4. The latest action in the 2021 WSOP Main Event saw several big names make dramatic exits on Day 6 as the 96 players who started the day were whittled down to just 36 survivors by the close of play. On a day where Japanese player Motoyoshi Okamura won his first-ever WSOP bracelet, the Main Event was the main attraction at the Rio in Las Vegas. Park Takes Main Event Lead, Kornuth and Aldemir Still Crushing It didn’t take long for there to be big drama on Day 6 of the WSOP Main Event, with players like Stephen Chidwick heading to the rail. Dragana Lim was the final female player sitting, but her chances ended when her [poker card="Ah"][poker card="Kh"] was overtaken on a cruel river by Mikiya Kudo’s [poker card="Ad"][poker card="Qs"] when the board played out [poker card="8c"][poker card="3c"][poker card="4s"][poker card="2s"][poker card="Qh"] after all the chip had gone in pre-flop. Nicholas Rigby continued to grab headlines and baffle his fellow players as time and again he played the hand he referred to as the ‘dirty diaper’, deuce-three. It was good enough to take down a massive pot with a bluff right here: https://twitter.com/PokerGO/status/1460094277027917829 Other big names fell, such as British pro Alex Goulder, whose pocket eights weren’t enough to hold against Spanish player David Cabrera’s pocket jacks. Goulder was the last player of the night to depart, cashing for $163,900 in 37th place. Other big names, however, thrived on a day where over half the remaining field was trimmed. With 36 players still in the hunt for the $8 million top prize and the WSOP Main Event bracelet worth $500,000 alone, it is Hye Park who leads the Main Event after six days at the felt with stack of 29,500,000 chips. He’s some way ahead of Demosthenes Kiriopoulos (24,905,000) and Joshua Remitio (21,490,000), who are second and third in chips respectively. Elsewhere, there are some very big players with chipstacks, as Chase Bianchi 920,765,000) and Koray Aldemir (18,905,000) round out the top five, PokerStars players Ramon Colillas (18,200,000) and Alejandro Lococo (17,950,000) both make the top ten and both David Cabrera (14,530,000) and Chance Kornuth (13.6 million) remain in with a great chance of victory. WSOP 2021 Event #67 $10,000 Main Event Top 10 Chipcounts: Hye Park - 29,500,000 Demosthenes Kiriopoulos - 24,905,000 Joshua Remitio - 21,490,000 Chase Bianchi - 20,765,000 Koray Aldemir - 18,905,000 George Holmes - 18,425,000 Ramon Colillas - 18,200,000 Alejandro Lococo - 17,950,000 Ozgur Secilmis - 14,700,000 David Cabrera - 14,530,000 Okamura Wins First Ever Gold In Event #72, the only bracelet of the day was won by Japanese player Motoyoshi Okamura as he triumphed against the overnight chip leader Rafael Mota of Brazil. With eight players kicking off the $1,500 Mixed NLHE / PLO action, Tim Grau of Austria busted first for $20,737 in PLO, before Marc Lange went out in seventh just a few minutes later for $27,088. Lange was all-in with [poker card="As"][poker card="2s"] but lost out to Leonid Yanovski’s [poker card="Ac"][poker card="Qs"] after the ace-high board provided no hope for the unfortunate Lange. He was joined on the rail by Jordan Spurlin when the American’s [poker card="Kc"][poker card="Qh"] couldn’t hit against Nick Yunis’ [poker card="8s"][poker card="8h"] on a seven-high board after all the chips had gone into the middle pre-flop. Spurlin had won $35,942 with his run to the top six and it was Mike Takayama who went one step higher up the ladder as he busted in fifth for $48,428. Takayama was all-in with [poker card="As"][poker card="7c"], but couldn’t catch an ace to overtake Yunis, who this time had [poker card="9h"][poker card="9d"] and held on the paired board of [poker card="Js"][poker card="8c"][poker card="5h"][poker card="Qd"][poker card="Jh"]. Yanovski ran short to bust in fourth place for $66,249 before Yunis himself found himself on the rail. Moving all-in for his last six big blinds, Yunis needed help as his [poker card="3h"][poker card="3c"] was some way behind Okamura’s [poker card="Kc"][poker card="Kd"] in no limit hold’em. He couldn’t find it on the [poker card="Ac"][poker card="9h"][poker card="8d"][poker card="9c"][poker card="2h"] board and cashed for $91,989 in third place. Heads-up, Okamura had a strong chip lead, playing over 12 million to Mota’s 8 million and sealed the deal when he won in PLO with a full house of queens over tens to beat Mota’s pocket kings. WSOP 2021 Event #72 $1,500 Mixed NLHE / PLO Final Table Results: Motoyoshi Okamura - $209,716 Rafael Mota - $129,621 Nick Yunis - $91,989 Leonid Yanovski - $66,249 Mike Takayama - $48,428 Jordan Spurlin - $35,942 Marc Lange - $27,088 Tim Grau - $20,737 A huge final Day 1 flight in Event #70 saw the Crazy Eights field final reach Day 2 after a cancelled Day 1a and three Day 1 flights thereafter. Day 1d saw a massive 2,241 players take part, with only 337 of them making the money. When the dust settled at the end of the day, Farhad Davoudzadeh (2,410,000) had the chip lead, with a slight lead over both Miklos Zsuffa (2,405,000) and Cole Ferraro (2,290,000), who has already won a WSOP bracelet this Autumn in Las Vegas. Others to make the cut included Jason Wheeler (2,100,000), Philip Tom (1,045,000), Kenny Hallaert (590,000) and Cate Hall (310,000), while others such as Barny Boatman, Ryan Depaulo, Bruno Lopes, Pamela Balzano, Chris Moorman, David ‘Bakes’ Baker, Blair Hinkle and Jeremy Ausmus all fell short of the next day’s play. WSOP 2021 Event #70 $888 Crazy Eights Day 1d Top 10 Chipcounts: Farhad Davoudzadeh - 2,410,000 Miklos Zsuffa - 2,405,000 Cole Ferraro - 2,290,000 Leonid Yanovski - 2,205,000 Jason Wheeler - 2,100,000 Timo Kamphues - 2,055,000 Lipei Xu - 1,975,000 John Simonian - 1,850,000 Pierre Merlin - 1,850,000 Joseph Liberta - 1,835,000 Erik Seidel Plays For Bracelet #10, Another Deep Run for Arieh In the $10,000-entry Seven Card Stud Championship, there are a number of different narratives lining up to play out on the final day of the event. Event #73 has some big, big players still in the hunt for the bracelet and $352 958 top prize, with Marco Johnson (1,400,000) top of the shop and in line for his third WSOP bracelet. Further down the final 11 players, Erik Seidel (994,000) will shoot for the 10th WSOP bracelet of his career tomorrow, which would put him second on the all-time bracelet winners list with Doyle Brunson, Phil Ivey and Johnny Chan. Josh Arieh (535,000) seeks another deep run to the podium places in order to further stretch his WSOP Player of the Year lead after an amazing 2021 World Series of Poker so far. WSOP 2021 Event #73 $888 Seven Card Stud Championship Final Day Chipcounts: Marco Johnson - 1,400,000 Yuval Bronshtein - 1,332,000 Brian Hastings - 1,093,000 Erik Seidel - 994,000 Ian O'Hara - 975,000 Scott Seiver - 783,000 John Monnette - 657,000 Josh Arieh - 535,000 Gary Benson - 351,000 Ahmed Mohamed - 273,000 Brett Richey - 192,000 Finally, in Event #74, the $2,500-entry Big Bet Mix event, 212 entries led to 10 hours of poker reducing the field to just 92 in the mix for Day 2. Of the survivors, Jarryd Godena (1,400,000) has the lead with the Australian bagging slightly more than Brazilian player Yuri Dzivielevski (1,332,000) and Ismael Bojang (1,093,000). With players such as Chris Brewer, Yueqi Zhu, Mike Matusow, David ‘Bakes’ Baker, Benny Glaser, Jake Daniels, Paul Volpe and Ben Yu all departing on the first day’s play, players will likely battle down to a final table and one step closer to the $117,898 top prize on tomorrow’s Day 2. WSOP 2021 Event #74 $2,500 Big Bet Mix Top 10 Chipcounts: Jarryd Godena - 1,400,000 Yuri Dzivielevski - 1,332,000 Ismael Bojang - 1,093,000 Asher Lower - 994,000 Yik Chiu - 975,000 Richard Bai - 783,000 Anthony Ribeiro - 657,000 Scott Bohlman - 535,000 Jon Turner - 351,000 Maury Barrett - 273,000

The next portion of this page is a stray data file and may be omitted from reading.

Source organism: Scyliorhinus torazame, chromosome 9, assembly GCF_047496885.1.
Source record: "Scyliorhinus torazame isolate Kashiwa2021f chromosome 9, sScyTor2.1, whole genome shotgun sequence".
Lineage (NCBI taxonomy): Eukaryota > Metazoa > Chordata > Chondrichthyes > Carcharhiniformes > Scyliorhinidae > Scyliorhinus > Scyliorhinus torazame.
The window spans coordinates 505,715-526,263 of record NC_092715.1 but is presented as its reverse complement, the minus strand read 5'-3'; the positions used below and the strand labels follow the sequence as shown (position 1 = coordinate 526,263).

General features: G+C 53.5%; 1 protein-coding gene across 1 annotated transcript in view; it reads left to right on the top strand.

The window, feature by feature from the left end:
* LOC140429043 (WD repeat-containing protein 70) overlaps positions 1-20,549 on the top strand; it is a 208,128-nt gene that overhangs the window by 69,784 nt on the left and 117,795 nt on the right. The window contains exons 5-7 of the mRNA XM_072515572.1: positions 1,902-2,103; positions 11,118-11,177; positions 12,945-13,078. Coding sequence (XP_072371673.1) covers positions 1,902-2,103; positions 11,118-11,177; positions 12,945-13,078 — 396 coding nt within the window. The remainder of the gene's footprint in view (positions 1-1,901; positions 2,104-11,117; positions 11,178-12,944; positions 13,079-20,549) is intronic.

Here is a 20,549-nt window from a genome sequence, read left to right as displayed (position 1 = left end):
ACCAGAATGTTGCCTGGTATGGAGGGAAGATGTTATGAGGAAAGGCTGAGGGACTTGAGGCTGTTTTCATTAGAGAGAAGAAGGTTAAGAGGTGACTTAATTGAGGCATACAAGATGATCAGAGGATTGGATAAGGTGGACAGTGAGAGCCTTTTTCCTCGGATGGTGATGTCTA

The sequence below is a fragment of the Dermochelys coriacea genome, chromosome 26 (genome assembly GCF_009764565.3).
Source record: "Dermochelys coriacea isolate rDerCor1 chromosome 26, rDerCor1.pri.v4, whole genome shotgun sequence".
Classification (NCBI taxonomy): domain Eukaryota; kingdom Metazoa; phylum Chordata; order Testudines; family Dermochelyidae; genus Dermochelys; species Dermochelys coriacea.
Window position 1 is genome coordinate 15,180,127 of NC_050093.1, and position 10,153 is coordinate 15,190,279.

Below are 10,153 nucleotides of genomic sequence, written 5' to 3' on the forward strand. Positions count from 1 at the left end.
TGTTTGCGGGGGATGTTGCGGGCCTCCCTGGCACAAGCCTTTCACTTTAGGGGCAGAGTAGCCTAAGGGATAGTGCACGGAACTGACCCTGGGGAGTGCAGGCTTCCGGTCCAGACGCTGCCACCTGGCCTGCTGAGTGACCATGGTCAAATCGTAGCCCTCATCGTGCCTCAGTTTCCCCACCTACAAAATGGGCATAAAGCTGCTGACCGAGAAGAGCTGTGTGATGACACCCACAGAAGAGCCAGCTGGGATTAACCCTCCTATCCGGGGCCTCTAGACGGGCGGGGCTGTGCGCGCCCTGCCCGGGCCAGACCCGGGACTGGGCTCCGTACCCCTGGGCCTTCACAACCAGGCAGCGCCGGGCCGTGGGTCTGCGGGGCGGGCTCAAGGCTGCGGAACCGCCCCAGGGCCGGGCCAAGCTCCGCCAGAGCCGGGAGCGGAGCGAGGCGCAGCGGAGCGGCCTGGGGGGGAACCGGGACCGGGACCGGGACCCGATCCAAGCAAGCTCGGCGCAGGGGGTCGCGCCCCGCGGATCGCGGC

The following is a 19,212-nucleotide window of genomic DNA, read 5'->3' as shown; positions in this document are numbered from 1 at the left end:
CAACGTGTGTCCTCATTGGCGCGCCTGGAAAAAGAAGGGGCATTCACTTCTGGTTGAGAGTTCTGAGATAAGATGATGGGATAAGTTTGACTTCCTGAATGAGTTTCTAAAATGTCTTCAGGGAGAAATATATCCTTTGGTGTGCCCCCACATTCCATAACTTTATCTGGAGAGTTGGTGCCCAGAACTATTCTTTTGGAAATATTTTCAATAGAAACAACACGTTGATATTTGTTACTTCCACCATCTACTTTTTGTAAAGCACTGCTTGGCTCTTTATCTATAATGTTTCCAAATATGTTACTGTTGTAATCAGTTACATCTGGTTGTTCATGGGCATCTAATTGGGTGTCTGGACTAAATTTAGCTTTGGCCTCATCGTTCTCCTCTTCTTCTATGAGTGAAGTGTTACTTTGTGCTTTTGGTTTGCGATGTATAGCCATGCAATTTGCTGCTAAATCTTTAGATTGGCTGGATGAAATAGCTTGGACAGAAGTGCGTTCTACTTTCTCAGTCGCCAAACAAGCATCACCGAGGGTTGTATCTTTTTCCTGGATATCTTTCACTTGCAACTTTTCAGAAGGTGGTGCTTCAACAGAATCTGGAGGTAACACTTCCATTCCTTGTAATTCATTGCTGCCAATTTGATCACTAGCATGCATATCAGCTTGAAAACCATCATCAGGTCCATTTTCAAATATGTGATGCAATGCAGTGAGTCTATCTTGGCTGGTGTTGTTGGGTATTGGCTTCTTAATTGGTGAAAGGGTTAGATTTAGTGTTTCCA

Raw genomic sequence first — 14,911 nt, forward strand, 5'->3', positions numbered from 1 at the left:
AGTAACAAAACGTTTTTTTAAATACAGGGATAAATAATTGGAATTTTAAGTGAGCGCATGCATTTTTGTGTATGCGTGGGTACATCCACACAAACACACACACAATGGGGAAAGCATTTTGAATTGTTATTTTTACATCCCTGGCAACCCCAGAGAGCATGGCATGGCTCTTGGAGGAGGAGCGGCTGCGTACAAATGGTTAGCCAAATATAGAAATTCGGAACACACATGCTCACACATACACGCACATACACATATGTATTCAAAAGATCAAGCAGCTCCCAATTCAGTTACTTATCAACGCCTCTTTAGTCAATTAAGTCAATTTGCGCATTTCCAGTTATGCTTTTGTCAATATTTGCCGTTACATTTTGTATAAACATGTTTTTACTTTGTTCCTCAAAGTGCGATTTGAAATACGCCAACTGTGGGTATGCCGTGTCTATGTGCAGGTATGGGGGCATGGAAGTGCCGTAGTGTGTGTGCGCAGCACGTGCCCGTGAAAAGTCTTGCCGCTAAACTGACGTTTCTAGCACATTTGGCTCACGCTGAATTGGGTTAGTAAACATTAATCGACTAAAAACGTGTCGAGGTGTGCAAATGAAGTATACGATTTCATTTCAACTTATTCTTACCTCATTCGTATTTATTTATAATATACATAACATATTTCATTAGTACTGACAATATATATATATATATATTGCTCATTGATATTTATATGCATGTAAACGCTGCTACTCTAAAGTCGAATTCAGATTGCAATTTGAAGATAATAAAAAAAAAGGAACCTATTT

5. A monumental day at the felt on Day 4 of the WSOP Main Event saw just 292 players remain from 1,000 who began the day. When the dust settled, Ramon Colillas was the chip leader with a massive stack of 5,000,000 chips, with some big names not too far behind in his wake. Stephen Chidwick and Ramon Colillas Crack Top 5 With everyone on Day 4 of the WSOP Main Event guaranteed a return of at least $15,000, players had made the money on the final hand of Day 3, so came into today’s play desperate to chip up and make a push towards the latter stages of the world’s biggest poker tournament. Because of this, plenty lost their seats early, with Garry Gates, Kevin Gerhart, and Harrison Gimbel all on the rail before the field was reduced by over 70%. Late in the day, players got into pre-flop clashes that may yet shape the destiny of this year’s spectacular Main Event bracelet. Amid the chaos, several prominent British professionals finished high up the counts, with Stephen Chidwick (4,328,000), Alex Goulder (2,957,000), and Toby Lewis (2,637,000) all finishing way over the average stack. The chip leader at the close of play may have been Colillas, but other major forces hover close by. Matthew Jewett (3,398,000) Fernando Rodriguez (3,442,000), Dragana Lim (3,801,000), and Jason Osser (3,907,000) all finished in the top 10, while Stephen Song (4,417,000) and Demosthenes Kiriopoulos (4,500,000) both got closest to Colillas’s stack. Some players loved the glow of the limelight at the feature table, others, not so much... https://twitter.com/ChancesCards/status/1459444755440435200 ...while Matt Berkey saw a little sunlight in the serendipity. https://twitter.com/berkey11/status/1459444365462433796 Players to bust on Day 4 included Bertrand ‘ElkY’ Grospellier, Billy Baxter, Chris Sandrock, Anton Wigg, JJ Liu, Marle Spragg, Joao Simao, and Ben Yu, with Day 5 sure to bring the number down to less than 100 players as everyone can now legitimately start dreaming of banking that $8 million top prize. WSOP 2021 Event #67 $10,000 Main Event Day 4 Top 10 Chipcounts: Ramon Colillas - 5,000,000 Demosthenes Kiriopoulos - 4,500,000 Stephen Song - 4,417,000 Stephen Chidwick - 4,376,000 Zachary Mcdiarmid - 4,093,000 Jonathan Dwek - 3,955,000 Jason Osser - 3,900,700 Dragana Lim - 3,801,000 Fernando Rodriguez - 3,442,000 Matthew Jewett - 3,398,000 26 Remain In Little One Event #68 saw the penultimate day of the $1,111 Little One for One Drop take place, with just 26 players surviving a day that began with 229 players in seats. At the close of play, Michael Shanahan (13,465,000) led the field from Brekstyn Schutten (11,305,000) and Scott Ball (10,550,000), with other big names in the top ten including Canadian Sorel Mizzi (6,686,000). Plenty of big names fell by the wayside throughout the day, with Justin Lapka, DJ Alexander, Mukul Pahuja, Alexandre Reard, Carlos Chang, Phil Laak, and Joseph Cheong all falling short of bracelet glory. With just 26 players remaining, the race is now on to claim the WSOP bracelet and top prize of $396,445, with only three bracelet winners remaining of the 26 hopefuls. WSOP 2021 Event #68 $1,111 Little One for One Drop Top 10 Chipcounts: Michael Shanahan - 13,465,000 Brekstyn Schutten - 11,305,000 Scott Ball - 10,550,000 Mathew Solitro - 8,500,000 David Jackson - 8,180,000 Derek Gregory - 7,310,000 Sebastian Medina - 7,205,000 Petro Zakusilov - 7,040,000 Ronnie Ballantyne - 7,000,000 Sorel Mizzi - 6,686,000 Jermain Reid Scores Stud Gold In Event #69, Jermaine Reid won the bracelet and $113,459 top prize as the mixed game player conquered the final day of the $1,500 Seven Card Stud Hi-Lo 8 or Better. In a thrilling close to the tournament, Reid toppled Peder Berge heads-up to relegate Berge to a cash worth $70,126. On a day where both John Monnette (4th for $33,734) and John Racener ($10,095) fell short of glory that many predicted would be a battle between that pair, Reid took the first bracelet of his career as the Day 1 chip leader rallied late in the tournament to ‘top and tail’ the event and snatch gold. WSOP 2021 Event #69 $1,500 Seven Card Stud Hi-Lo 8 or Better Final Table Results: Jermaine Reid - $113,459 Peder Berge - $70,126 John Hoang - $48,138 John Monnette - $33,734 Esther Taylor - $24,145 Carol Fuchs - $17,658 Espen Sandvik - $13,202 John Racener - $10,095 Joseph Ranciato - $7,900 Perry Friedman - $6,330 Let's Go Crazy (Eights) The delayed Day 1 of the $888-entry Event #70, titled ‘Crazy Eights’, is one of the most value events left on the schedule, with Joseph Herbert leading the way at the close of play with a mammoth 2,100,000 million chip-stack. With Tijan Tepeh (2,050,000), Thomas Larson (1,825,000), Kyle Montgomery (1,420,000) and Sejin Park (1,350,000) in the top 10, it’s a stacked top section of the leaderboard. With 1,104 entries and just 166 players making the money, it took 14 hours of players for just 50 players to remain in the event by the close of Day 1b. With Day 1 canceled yesterday, play goes directly to Day 1c tomorrow as more players will put up $888 and play some Crazy Eights action. WSOP 2021 Event #70 $888 Crazy Eights Top 10 Chipcounts: Joseph Hebert - 2,100,000 Tijan Tepeh - 2,050,000 Adam Croffut - 1,975,000 Josue Aguirre - 1,930,000 Thomas Larson - 1,825,000 Wilbert Chun - 1,660,000 Jacob Rich - 1,550,000 Kyle Montgomery - 1,420,000 David Moses - 1,395,000 Sejin Park - 1,350,000 Bounty Hunters Come To Play Event #71, the $1,500-entry Bounty PLO event saw Matt Mamiya grab the overnight chip lead with 3.1 million chips as 94 players took part on the penultimate day of action and played down to just 15 final day survivors. With Kao Chieng Saechao (2,000,000) still in contention after a great series so far, the top prize of $132,844 will be battled for between just over a dozen hopefuls, all of whom have never won a bracelet as Nick Guagenti’s exit provoked before the final few eliminations reduced the field to just two tables. WSOP 2021 Event #71 $1,500 Bounty PLO Top 10 Chipcounts: Matt Mamiya - 3,100,000 Mourad Amokrane - 2,960,000 Paulo Villena - 2,080,000 Kao Chieng Saechao - 2,000,000 Gabe Ramos - 1,600,000 Rodney Horton - 1,595,000 Todd Jacobs - 1,360,000 Ronald Larsen - 1,205,000 Ryan Terpstra - 1,140,000 Matthew Humphrey - 1,075,000 Arieh Busts Main, Bags Big Stack In Event #72 Lastly, Day 1 of the $1,500-entry Mixed NLHE/PLO Event #72 took place, with Canadian player Nohad Teliani (1,107,000) ending the day as a huge chip leader with almost double the stack of second-placed Paul Saso (583,000). With Josh Arieh having busted the WSOP Main Event on Day 4, the Player of the Year contender bagged up a top-six stack of 503,000 chips as he continues to roar through the late stages of the 2021 World Series of Poker in imperious form. WSOP 2021 Event #72 $1,500 Mixed NLHE/PLO Top 10 Chipcounts: Nohad Teliani - 1,107,000 Paul Saso - 583,000 Mihai Manole - 578,000 Karan Mehta - 567,000 Kosei Ichinose - 508,000 Josh Arieh - 503,000 Bernard Larabi - 491,000 Mariia Levseieva - 481,000 Rishi Makkar - 459,000 Richard Dixon - 442,000 Finally, everyone is hoping for victory in the Main Event, but Drew ‘BetonDrew’ Gonzalez might have the biggest rail of all if he can turn his 2.1 million chips into a final table stack in the Main Event. It’s fair to say he’s pumped for the next day’s action. https://twitter.com/BetOnDrew/status/1459435621416538112